The figure below illustrates this effect: A nearby galaxy on the left is visible in the red, green, and blue filter, but invisible in the UV filter. A more distant galaxy on the right is only visible in the red filter. Some everyday objects are shown for illustrative purposes.
Illustration and imaging of the galaxy NGC 6744: Peter Laursen.
The farther away galaxies are, the more their light is redshifted, and hence they will drop out of successively redder filters. The ones reported for the James Webb Space Telescope have even dropped out of the near-infrared filters, and are only visible in the mid-infrared ones, indicating (but not proving) a large distance.
Because an image may contain thousands of galaxies, this technique offers a fast way to get a rough measure of the redshift, and hence the distance of many galaxies in one go.
Dust, death, or distance?
One reason that the drop-out technique is uncertain is that distance is not the only reason an object may be reddened. When stars die, they generate heavy elements which coalesce to form dust. The dust in turn absorbs some of the light, but happens to preferentially absorb the short-wavelength blue and ultraviolet light, letting the longer-wavelength red and infrared light through.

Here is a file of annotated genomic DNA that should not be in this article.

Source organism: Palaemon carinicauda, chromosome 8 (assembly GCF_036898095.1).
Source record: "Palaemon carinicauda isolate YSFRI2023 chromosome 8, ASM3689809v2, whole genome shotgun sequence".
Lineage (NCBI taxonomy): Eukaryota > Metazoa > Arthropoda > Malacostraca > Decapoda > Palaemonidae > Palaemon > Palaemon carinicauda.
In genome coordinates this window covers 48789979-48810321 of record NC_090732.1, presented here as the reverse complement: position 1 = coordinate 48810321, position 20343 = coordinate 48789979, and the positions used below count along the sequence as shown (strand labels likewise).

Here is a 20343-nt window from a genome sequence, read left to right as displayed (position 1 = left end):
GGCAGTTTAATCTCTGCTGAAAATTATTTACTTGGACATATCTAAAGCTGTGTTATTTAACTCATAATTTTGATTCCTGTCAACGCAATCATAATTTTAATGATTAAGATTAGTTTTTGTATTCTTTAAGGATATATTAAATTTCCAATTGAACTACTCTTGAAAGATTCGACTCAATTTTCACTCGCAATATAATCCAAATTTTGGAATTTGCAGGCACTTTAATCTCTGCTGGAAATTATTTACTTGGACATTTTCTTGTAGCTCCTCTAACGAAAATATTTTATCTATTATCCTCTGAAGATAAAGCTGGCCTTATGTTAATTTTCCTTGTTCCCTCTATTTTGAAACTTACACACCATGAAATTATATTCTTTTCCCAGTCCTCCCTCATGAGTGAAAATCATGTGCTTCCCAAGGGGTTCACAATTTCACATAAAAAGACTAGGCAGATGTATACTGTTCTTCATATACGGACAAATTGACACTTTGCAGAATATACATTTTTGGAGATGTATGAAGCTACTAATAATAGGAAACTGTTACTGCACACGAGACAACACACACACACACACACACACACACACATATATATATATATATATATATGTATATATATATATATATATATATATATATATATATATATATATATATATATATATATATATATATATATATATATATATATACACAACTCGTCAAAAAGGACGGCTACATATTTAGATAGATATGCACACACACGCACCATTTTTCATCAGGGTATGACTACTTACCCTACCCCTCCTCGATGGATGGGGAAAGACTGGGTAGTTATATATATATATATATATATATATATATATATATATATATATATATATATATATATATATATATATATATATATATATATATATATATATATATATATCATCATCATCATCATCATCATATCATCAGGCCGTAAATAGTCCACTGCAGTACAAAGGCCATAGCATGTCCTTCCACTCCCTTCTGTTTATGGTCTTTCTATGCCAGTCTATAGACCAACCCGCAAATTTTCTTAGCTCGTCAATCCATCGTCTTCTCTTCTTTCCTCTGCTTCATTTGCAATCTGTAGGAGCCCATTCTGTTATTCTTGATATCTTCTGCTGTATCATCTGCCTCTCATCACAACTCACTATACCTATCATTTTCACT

Another possibility is that a galaxy could have stopped forming stars. While some galaxies keep forming new stars all the time, in others continued star formation is, for various reasons, halted, or "quenched". The first stars to burn out happen to be the bluest stars, while the red stars live much longer, giving these "dead" galaxies an orange/reddish hue.
For this reason, some of the galaxies are likely much closer to us, but very dusty and/or have stopped forming stars. This is a well-known source of confusion, and was also pointed out in a succeeding article by Rohan Naidu's team who showed that one of the most distant candidates, dubbed CEERS-1749, allegedly seen when the Universe was 220 million years old, could also be a dusty or a quenched galaxy.
"If CEERS-1749's distance is confirmed, it really does challenge virtually every early galaxy evolution model that assumes a ΛCDM cosmology," Gabriel Brammer explains. "But our analysis shows that it could also be a more nearby galaxy seen when the Universe was more than a billion years old."